4. Avoid requests for new credit
If you’re looking to increase your score around the time you want to buy a house or car, you won’t want to open up a new line of credit, like a retail card, credit card or loan. That’s because “hard” credit inquiries like those can lower your score, and sometimes it comes down to a few points over whether you’re approved or what your rate will be, Nitzsche said.
“Soft” credit inquiries, like when an employer checks your credit or when you pull your own report, won’t affect your score.
5. Keep all accounts open, even ones you don’t use anymore
Even if you don’t use that credit card from college, it’s a good idea to just keep it open because closing it could hurt your score. Nitzsche explained that you’ll be dinged some points for each account that is closed. If you want or need to mentally break up with a card, just cut it up instead.
6. Build your credit if needed
If you haven’t established credit yet, you might not even exist … in the credit report space, that is! “If someone has never fallen in delinquency on any subscriptions or utilities or never had collections on anything and they have not utilized credit cards or loans in the past seven to 10 years, they may not have a credit profile at all,” Nitzsche said. “That presents a challenge when you want to buy a home.”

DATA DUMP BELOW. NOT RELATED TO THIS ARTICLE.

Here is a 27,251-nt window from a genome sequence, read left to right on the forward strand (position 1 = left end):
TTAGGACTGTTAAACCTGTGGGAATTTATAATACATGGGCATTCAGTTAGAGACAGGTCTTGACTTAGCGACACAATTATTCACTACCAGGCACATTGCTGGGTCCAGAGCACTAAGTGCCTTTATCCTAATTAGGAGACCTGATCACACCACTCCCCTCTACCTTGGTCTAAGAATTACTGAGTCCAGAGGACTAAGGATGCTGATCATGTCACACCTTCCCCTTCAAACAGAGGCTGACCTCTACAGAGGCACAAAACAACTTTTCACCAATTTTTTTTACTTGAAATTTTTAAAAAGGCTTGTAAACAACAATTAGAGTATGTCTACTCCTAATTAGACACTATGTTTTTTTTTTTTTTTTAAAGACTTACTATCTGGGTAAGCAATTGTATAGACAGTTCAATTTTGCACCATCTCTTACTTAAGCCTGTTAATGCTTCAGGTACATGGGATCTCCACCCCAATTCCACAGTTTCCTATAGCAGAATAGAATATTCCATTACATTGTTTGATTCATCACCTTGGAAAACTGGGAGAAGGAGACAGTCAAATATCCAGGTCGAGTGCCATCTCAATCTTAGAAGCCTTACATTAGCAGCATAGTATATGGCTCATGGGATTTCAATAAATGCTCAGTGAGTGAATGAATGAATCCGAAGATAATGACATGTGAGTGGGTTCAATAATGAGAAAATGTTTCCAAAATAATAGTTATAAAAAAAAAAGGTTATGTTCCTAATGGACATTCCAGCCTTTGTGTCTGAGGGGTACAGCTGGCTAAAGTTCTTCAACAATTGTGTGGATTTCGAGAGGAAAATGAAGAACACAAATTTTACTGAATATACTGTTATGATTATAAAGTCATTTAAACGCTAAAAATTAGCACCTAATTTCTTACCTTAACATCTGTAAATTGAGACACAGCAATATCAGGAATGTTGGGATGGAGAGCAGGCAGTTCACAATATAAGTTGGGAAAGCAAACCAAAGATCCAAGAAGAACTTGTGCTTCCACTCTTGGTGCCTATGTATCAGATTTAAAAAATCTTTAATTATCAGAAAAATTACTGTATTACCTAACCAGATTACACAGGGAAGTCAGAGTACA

If this sounds familiar, you may have to get a secured credit card where you put down a deposit, he advised. “You still have to make payments and use it responsibly. Not all banks offer them but you can usually check with your local bank or credit union.”
7. Reach out for help
There are many apps and credit-monitoring services that can help you stay on top of your credit score. You could also reach out to a professional credit counselor who can help you navigate your specific situation. (Here’s a good resource about finding a reputable service.)
One last thing: Nitzsche warned that everyone should beware of credit repair scams that claim to be able to increase credit scores for an advance fee to get accurate negative information removed (even temporarily) from credit reports.